Disregarding the politics involved, all the stories about artists pulling their recordings from Spotify had me thinking again about the way people consume music these days.
I’m old enough now that I’ve paid for The Beatles’ Abbey Road album at least four times. In college on vinyl, later on cassette tape, still later on CD, and more recently as a digital file.1 While the record and tape are long gone, I still have the digital file. And the CD is around here somewhere.
However, in the case of the download version, I don’t actually own anything.
While people talk about owning a “library” of digital media (music, movies, books) and personal playlists, we are really renting it from our service of choice, in my case Apple Music for Abbey Road.
On top of that, there are no guarantees my playlists will still be available in five, ten, fifteen years. Or next week if you really want to listen to some Neil Young on Spotify or watch a movie that’s “leaving” Netflix.
Access to that media depends on many factors not under your control.
Unfortunately, the experts on media preservation and the music industry whom I consulted told me that I have good reason to fear ongoing instability. “You’re screwed,” said Brewster Kahle, the founder of the Internet Archive, after I asked him if I could count on having my music library decades from now.
The reason I’m screwed is that Spotify listeners’ ability to access their collection in the far-out future will be contingent on the company maintaining its software, renewing its agreements with rights holders, and, well, not going out of business when something else inevitably supplants the current paradigm of music listening. (Kahle sees parallel preservation problems with other forms of digital media that exist on corporate platforms, such as ebooks and streaming-only movies.)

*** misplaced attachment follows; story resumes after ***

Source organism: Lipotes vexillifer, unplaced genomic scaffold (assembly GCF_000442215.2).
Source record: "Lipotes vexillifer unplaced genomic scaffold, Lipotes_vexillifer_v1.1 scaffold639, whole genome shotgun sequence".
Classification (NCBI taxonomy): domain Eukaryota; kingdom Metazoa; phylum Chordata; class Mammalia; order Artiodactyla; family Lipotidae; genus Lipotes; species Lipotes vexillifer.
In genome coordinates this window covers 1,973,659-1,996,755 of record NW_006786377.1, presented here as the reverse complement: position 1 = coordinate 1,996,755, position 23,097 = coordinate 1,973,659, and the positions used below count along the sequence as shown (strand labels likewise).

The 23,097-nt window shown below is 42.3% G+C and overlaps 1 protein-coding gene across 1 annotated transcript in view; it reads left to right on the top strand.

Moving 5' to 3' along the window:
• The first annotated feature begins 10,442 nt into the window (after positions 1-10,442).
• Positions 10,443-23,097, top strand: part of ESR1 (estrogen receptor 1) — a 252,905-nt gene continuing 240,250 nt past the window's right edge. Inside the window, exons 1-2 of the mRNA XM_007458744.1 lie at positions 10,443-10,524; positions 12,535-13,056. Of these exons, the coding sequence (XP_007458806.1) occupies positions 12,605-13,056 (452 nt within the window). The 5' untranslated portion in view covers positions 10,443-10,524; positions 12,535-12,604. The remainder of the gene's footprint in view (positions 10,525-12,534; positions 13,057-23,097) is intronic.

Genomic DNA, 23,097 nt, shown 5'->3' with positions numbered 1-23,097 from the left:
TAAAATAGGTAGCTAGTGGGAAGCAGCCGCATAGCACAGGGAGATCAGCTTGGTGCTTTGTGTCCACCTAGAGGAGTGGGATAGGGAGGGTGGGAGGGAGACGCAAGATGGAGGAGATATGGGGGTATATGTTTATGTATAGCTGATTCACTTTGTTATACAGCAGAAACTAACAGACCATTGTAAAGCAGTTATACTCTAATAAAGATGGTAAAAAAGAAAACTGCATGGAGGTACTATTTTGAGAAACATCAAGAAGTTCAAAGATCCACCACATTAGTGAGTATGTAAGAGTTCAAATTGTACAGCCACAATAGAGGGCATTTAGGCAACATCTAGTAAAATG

If history is any indication, it’s probably certain that someone in their 20’s or 30’s today, will have to reacquire the music on their playlists at least once in their lifetime. Either in a new format or by subscribing to a new streaming service.
But music libraries have been characterized by impermanence since the rise of on-demand listening some 120 years ago, when people were using phonographs. “If you look at the history of recorded music, the format switches every 25 to 50 years,” says Jonathan Sterne, a communication-studies professor at Montreal’s McGill University, and “the time horizon has gotten shorter” in the digital age.
Does any of this really matter? After all, most people today have a very different relationship with their music than I did in the previous century when I made regular trips to Tower Records2 to browse and sample new recordings on their listening stations.
The songs still evoke an emotional response and connect us with events. We just don’t “collect” recordings in quite the same way. But renting music from a streaming service makes it far easier to discover new artists.
On the other side of things, there’s the matter of how little artists and songwriters are being paid for their work.
Nothing about the digital world is easy, is it.
The picture is of Tower Records in London’s Piccadilly Circus neighborhood, summer 2008. Yes, summer. It was rainy and in the 60’s almost every day of our time.
1. The details are rather fuzzy but it’s possible that, somewhere in the late 90’s, I also acquired a digital version of the album at no charge using Napster. That is NOT a confession. :-)
2. First, the huge location near the Strip in Las Vegas, then the smaller but still large location near George Washington University in DC.